23

I can decide accurately which to use in a given context, but I can't make out the actual difference in definition between "special" and "especial". I have searched two authoritative dictionaries to no avail.

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16

In every use, especial can be replaced by special with no change in meaning. The word special does have some meanings especial does not have, such as "of or relating to a species" and as a euphemism for handicapped. Also, the phrase a special to mean an unusual offer or deal has no corresponding form with especial.

9

I agree with all that David Schwartz wrote in his answer. However, I think someone should tell you that almost nobody uses the word "especial." See this NGram of special vs. especial, corpus English, 1800-2008. (The NGram looks similar for both British English and American English.)

I think especial sounds affected. Can you give us an example of a sentence in which you think you might use it?

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  • 8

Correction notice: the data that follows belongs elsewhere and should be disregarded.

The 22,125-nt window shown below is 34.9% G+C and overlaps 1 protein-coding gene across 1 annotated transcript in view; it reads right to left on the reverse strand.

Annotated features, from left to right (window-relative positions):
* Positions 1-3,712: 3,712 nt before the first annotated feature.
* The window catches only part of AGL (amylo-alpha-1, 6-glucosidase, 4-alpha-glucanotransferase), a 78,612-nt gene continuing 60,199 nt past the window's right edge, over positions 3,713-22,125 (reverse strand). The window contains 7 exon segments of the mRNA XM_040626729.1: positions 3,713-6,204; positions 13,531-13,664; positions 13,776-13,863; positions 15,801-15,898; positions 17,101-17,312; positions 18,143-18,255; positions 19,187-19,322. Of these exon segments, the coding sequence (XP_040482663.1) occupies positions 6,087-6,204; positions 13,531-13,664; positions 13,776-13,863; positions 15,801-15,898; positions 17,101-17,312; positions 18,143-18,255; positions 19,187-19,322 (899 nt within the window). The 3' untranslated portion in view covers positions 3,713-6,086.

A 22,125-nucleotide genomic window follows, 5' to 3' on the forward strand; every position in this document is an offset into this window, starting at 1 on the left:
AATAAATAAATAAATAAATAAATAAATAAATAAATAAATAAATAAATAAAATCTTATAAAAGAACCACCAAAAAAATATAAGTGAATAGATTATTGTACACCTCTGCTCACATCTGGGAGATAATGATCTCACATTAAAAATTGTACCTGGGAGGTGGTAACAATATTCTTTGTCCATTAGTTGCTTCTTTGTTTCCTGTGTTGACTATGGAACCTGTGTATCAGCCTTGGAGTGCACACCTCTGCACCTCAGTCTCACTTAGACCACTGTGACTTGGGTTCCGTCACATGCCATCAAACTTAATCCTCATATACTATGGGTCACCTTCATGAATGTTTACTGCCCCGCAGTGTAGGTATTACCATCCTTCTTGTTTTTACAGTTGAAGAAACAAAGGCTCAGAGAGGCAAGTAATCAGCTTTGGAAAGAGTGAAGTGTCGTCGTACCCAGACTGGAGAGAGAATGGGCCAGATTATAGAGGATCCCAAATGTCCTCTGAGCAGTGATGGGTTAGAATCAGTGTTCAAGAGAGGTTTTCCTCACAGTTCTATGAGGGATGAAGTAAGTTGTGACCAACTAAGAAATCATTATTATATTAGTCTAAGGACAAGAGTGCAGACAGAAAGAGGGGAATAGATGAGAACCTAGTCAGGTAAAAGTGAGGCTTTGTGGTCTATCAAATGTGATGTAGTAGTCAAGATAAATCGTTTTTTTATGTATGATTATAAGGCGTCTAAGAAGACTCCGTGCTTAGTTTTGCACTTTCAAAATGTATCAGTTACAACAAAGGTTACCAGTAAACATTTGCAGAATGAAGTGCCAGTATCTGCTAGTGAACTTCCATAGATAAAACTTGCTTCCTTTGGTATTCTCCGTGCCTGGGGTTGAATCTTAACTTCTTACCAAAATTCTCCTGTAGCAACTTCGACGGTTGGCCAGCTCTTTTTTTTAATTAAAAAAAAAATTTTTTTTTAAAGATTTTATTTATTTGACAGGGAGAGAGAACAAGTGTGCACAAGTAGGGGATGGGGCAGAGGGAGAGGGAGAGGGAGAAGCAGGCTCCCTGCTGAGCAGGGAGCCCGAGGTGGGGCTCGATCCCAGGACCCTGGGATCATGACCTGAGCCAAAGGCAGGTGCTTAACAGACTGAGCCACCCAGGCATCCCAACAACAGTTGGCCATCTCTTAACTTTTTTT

Note that the reverse is true for specially vs. especially. – John Bartholomew Mar 31 '12 at 14:03
  • "I have an especial preference for red cars." – Tuesday Mar 31 '12 at 22:48
6

But note that only 'special' can be used as a noun. For example, "Check out the 'specials; on the menu (and not the especials*). Also, in writing, stick to 'especially' rather than 'specially', as the latter is considered informal.

5

Special conveys a sense of unusual quality. Especial conveys a sense of more specificity. Compare: "This is a special gift for you." with "This gift is especially for you."

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